"Battleship Potemkin", Eisenstein's 1925 film of the Russian Naval mutiny in 1905 and the resulting street demonstration which brought on a police massacre, although partially fictional, creates the flavour of the time with its wonderful cinematography, all captured in soundless, crisp black-and-white; having it on DVD with a few bonus features, makes it accessible to everyone and students of cinematography (and others) should see it to give them a clear impression of how film started and also to see how Societ Russia came about.

These days of CGI - an over-rated and much misused cinema technique in some hands but a stunningly imaginative effect in other hands - it is difficult to go back to the early days of film to recognise the geniuses and their leaps forward, not only in technical aspects but in artistic and aesthetic ones too. Eisenstein worked with huge, inconvenient cameras not fitted with the range of lenses now available. Fluidity in his films had to be created by camera movement and clever editing, all accompanied by actors and, in the case of "Potemkin", large numbers of them. However, this film is remembered by many people for the Odessa Steps sequence involving few actors, a few minutes of film which not only show Eisenstein at this best, but a few minutes of film history during which techniques were invented and which have inspired film-makers ever since (not to mentioned being quoted and alluded to in many films since).

In this sequence, with his huge, cumbersome camera, he created some of this most moving - literally and metaphorically - sequences in film.
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34 of 37 people found the following review helpful By Jana L. Perskie on 2 Jun 2005
Format: DVD
Sergei Mikhailovich Eisenstein was one of the finest craftsmen ever to direct motion pictures. His film "Battleship Potempkin," released in 1925, is a classic and was long considered by many to be the finest film ever made. A pioneer in the use of editing, Eisenstein believed that film editing was more than a method used to link scenes together in a movie. He worked with juxtaposing images, in rhythmic succession, to create powerful feelings in the viewers. Eisenstein felt that careful editing could actually be used to manipulate the emotions of the audience.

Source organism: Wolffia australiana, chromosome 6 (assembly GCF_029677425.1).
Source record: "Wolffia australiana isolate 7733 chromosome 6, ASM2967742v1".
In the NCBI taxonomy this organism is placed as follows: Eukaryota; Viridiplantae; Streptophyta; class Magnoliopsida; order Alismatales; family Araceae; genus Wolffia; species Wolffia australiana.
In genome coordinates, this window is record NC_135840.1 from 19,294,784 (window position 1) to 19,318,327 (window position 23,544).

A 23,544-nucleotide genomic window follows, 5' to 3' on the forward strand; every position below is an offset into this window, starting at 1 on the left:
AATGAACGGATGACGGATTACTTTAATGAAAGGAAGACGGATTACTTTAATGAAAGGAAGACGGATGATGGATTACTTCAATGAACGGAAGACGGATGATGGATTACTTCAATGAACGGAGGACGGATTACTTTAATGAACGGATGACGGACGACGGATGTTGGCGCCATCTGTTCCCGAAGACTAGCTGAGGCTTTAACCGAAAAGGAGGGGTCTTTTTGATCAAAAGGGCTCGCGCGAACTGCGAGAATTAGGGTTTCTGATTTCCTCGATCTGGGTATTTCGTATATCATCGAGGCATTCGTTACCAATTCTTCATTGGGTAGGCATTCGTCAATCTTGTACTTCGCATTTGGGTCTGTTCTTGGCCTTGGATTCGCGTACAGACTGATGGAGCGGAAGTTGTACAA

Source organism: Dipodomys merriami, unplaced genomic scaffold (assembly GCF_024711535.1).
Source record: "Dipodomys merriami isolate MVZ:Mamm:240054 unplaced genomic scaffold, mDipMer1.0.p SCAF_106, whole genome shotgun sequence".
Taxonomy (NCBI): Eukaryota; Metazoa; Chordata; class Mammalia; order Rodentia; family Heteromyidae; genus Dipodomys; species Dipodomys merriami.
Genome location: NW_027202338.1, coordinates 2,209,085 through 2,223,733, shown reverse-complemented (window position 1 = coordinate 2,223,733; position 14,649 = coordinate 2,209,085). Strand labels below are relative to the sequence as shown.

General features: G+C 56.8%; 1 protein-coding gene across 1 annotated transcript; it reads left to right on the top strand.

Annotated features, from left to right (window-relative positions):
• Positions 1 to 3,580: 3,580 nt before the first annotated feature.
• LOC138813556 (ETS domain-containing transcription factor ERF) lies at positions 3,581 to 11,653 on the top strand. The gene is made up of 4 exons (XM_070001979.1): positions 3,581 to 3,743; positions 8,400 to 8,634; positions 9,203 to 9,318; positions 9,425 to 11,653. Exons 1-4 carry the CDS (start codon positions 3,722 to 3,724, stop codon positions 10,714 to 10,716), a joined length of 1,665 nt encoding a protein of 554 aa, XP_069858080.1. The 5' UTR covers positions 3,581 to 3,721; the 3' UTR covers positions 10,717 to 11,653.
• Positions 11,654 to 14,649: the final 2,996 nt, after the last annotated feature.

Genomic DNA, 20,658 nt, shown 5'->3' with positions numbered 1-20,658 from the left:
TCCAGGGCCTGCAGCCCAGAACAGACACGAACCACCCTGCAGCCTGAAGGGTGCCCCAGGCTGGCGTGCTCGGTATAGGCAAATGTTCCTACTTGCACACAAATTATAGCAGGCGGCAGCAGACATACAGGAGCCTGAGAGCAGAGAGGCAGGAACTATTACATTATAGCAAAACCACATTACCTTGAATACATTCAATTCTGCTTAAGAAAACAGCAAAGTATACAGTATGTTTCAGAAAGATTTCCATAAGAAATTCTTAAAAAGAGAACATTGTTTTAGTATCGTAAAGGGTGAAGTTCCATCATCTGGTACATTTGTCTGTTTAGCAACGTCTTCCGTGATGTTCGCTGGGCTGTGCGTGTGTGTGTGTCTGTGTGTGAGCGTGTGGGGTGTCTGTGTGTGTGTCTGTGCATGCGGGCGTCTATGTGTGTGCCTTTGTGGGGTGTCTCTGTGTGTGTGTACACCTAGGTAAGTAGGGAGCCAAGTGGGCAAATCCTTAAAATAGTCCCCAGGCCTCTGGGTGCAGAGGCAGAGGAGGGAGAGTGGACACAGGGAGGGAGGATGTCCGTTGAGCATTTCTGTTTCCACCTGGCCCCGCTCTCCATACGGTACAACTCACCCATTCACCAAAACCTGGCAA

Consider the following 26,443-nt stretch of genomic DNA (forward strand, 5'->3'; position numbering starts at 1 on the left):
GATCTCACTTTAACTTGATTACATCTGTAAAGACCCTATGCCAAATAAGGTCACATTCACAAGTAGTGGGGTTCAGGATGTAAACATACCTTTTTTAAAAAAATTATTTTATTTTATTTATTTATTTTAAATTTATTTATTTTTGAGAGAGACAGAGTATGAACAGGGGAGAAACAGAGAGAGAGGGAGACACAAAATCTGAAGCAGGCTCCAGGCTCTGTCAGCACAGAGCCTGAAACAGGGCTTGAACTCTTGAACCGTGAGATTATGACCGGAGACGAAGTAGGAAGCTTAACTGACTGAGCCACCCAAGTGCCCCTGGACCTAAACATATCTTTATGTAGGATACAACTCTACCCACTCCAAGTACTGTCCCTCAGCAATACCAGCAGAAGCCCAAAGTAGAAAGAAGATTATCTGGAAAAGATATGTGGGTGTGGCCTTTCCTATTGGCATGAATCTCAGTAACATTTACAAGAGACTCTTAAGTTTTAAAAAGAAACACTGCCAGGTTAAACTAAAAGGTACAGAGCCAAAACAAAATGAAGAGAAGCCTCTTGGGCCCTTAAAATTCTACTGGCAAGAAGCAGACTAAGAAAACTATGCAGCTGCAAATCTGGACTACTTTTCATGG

This, his second movie, portrays the sailors' mutiny on board the Battleship Potemkin. The ship is returning from war with Japan via the Black Sea. Sailors become disgruntled and restive with the terrible treatment they receive from commanding officers, and the horrendous living conditions onboard. Their complaints are ignored. The last straw comes when the hungry men are fed inedible meat, crawling with maggots. They rise up, and take command of the Potempkin. When they arrive at the port town of Odessa, the people sympathize with the sailors' plight, and subsequently pay a terrible price for their support. In one moving scene, the ship's captain becomes enraged when the men refuse to eat the spoiled food. He orders the rebels shot. Grigory Vakulinchuk, a leader of the insurrection appeals to his comrades, "Brothers! Who are you shooting at?" He convinces the armed soldiers to join in the uprising. Propaganda or no, it's an extraordinarily moving scene.
The film is structured around five episodes, seamed together almost effortlessly: (1) Men and Maggots; (2) Drama on the Quarterdeck; (3) An Appeal from the Dead; (4) The Odessa Steps; and, (5) Meeting the Squadron.